Bird Watching Notes
by John C. Conlon
As we are coming around the end of August and through the first week of September the weather has been spectacular though we have had a few windy days including wind and swell action from the eastern quarter. For the most part though the skies through the latter part of these past two and a half weeks have been clear and blue with excellent visibility (when we have been able to get out as we have lost some trips due to wind and / or rain).
Cory’s Shearwaters have all but disappeared from my sightings. If we look hard though we are still coming up with a few. In contrast we are now seeing Manx Shearwaters regularly. They are easy to discern from the Cory’s, Greater and Sooty Shearwaters. The Manx are noticeably smaller at 13.5 inches in length and with a 33 inch wingspan and they have high contrasting dark backs and white undersides and they fly along with sharp “duck-like” wing beats. We are seeing these Manx as singles pairs and triplets primarily in the area of Race Point Channel north of Peaked Hill.
The changing in numbers and relative percentages of shearwaters is not unexpected. Indeed the numbers and relative percentages of virtually everything we look at during our trips varies considerably even sometimes from hour to hour. Everything came together for one truly amazing afternoon feeding frenzy of Sooty, Greater, and Cory’s Shearwaters, various gulls and terns, humpback whales, sand lance and krill on the afternoon of August 27th. Sand lance and three quarter inch long shrimp-like krill were jam packed against the water’s surface. Humpback whales lazily lunged through the krill. The shearwaters foraged ravenously! They they’d sit on the surface, wings outstretched and poke their heads in the water looking for sand lance. They’d then dive from the surface into an underwater flying “pursuit” of the fish. Other times they’d fly several feet above the surface and do shallow angle dives from the air. They’d grab a sand lance, pop back to the surface and within a minute take to the air, fly another 15 or 20 feet, and dive again only to repeat this sequence over and over again. All the while the krill that streaked the water red leaped from the water in such dense swarms they sounded like rain beating the water’s surface. Thank you to Captain Todd Motta for this spectacular afternoon.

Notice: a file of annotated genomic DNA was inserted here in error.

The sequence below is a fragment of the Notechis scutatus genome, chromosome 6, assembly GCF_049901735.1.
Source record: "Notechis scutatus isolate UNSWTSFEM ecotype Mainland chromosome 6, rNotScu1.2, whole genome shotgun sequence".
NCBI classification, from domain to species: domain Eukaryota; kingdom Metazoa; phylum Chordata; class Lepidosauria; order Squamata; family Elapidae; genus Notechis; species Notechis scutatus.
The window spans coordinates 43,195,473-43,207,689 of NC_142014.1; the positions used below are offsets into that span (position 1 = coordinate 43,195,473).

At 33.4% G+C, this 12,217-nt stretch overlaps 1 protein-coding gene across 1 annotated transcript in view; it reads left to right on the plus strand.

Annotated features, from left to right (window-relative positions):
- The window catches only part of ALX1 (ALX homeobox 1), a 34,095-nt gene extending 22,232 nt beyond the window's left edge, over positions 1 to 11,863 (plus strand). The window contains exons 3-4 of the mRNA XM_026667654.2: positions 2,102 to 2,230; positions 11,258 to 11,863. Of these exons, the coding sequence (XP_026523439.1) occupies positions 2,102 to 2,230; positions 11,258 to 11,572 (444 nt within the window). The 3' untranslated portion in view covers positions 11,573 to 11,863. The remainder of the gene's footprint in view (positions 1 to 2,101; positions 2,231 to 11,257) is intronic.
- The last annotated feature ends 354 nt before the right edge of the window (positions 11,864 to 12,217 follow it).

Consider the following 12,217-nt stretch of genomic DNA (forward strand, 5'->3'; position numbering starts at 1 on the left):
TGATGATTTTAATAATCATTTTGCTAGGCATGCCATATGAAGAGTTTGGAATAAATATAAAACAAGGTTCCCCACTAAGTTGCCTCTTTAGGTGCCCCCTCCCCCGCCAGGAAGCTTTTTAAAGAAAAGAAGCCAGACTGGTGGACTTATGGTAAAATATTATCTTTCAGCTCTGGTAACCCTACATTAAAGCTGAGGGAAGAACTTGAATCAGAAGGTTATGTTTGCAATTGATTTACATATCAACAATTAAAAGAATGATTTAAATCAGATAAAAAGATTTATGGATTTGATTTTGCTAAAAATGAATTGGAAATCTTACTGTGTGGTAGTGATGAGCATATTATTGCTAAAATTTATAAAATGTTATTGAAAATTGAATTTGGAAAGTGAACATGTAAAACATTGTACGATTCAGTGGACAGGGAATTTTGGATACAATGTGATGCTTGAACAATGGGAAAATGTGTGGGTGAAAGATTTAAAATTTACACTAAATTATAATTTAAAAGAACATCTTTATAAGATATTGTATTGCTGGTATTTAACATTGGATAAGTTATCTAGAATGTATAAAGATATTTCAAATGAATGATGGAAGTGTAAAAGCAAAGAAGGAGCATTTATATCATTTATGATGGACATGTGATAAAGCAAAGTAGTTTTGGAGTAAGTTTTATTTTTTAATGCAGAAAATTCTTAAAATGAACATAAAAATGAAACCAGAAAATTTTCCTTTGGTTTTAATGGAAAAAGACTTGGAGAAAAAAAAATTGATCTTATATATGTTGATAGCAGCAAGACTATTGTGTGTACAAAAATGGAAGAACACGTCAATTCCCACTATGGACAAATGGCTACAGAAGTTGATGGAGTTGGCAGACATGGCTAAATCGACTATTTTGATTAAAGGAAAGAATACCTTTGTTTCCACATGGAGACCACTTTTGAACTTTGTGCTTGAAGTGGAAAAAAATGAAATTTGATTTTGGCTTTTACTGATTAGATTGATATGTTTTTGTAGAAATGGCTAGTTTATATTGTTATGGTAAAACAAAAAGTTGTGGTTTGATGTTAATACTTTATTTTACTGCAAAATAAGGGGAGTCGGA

While on the subject of krill and to a broader context crustaceans as food in general… the Wilson’s Storm-petrels and the Red-necked and Red Phalaropes are shifting in relative numbers as well. All three birds feed on copepods and /or krill. We’re seeing relatively small numbers of the Wilson’s but we are regularly seeing groups of both phalaropes. Groups generally are in numbers of 4 or 5 up to 10 to 12. The Reds generally appearing more light gray while the Red-necked appear more brownish gray.
The past week has also brought scattered sights of Black Terns offshore of the Peaked Hill area. And a few in the Wood End area. The Blacks are a relatively small tern that is a bit larger than the Least Terns in size. Black Terns are some 9.75 inches long and 24 inches across the wings. They are coming into non breeding plumage so the black belly and head of breeding time is not to be seen. Instead the undersides are now white or in the case of juveniles an almost mottled gray. They have a noticeable white band on each side of the neck. On the 8th of September we picked up a mixed group of terns on the water north of Peaked Hill and that group had some 15 Black Terns.
Watch for the Parasitic and Pomarine Jaegers particularly around Race Point. If you’re fortunate you might even catch a Long-tailed Jaeger. All three can be seen in their kleptoparasitic acrobatics while chasing small gulls or terns or just sitting comfortably on the water.
A sign of the approaching autumn are scattered adult Northern Gannets. Another sign are the increasingly regular sights of White-winged and Black Scoters. In all cases there is not a lot of consistency in these specie. Yet!!!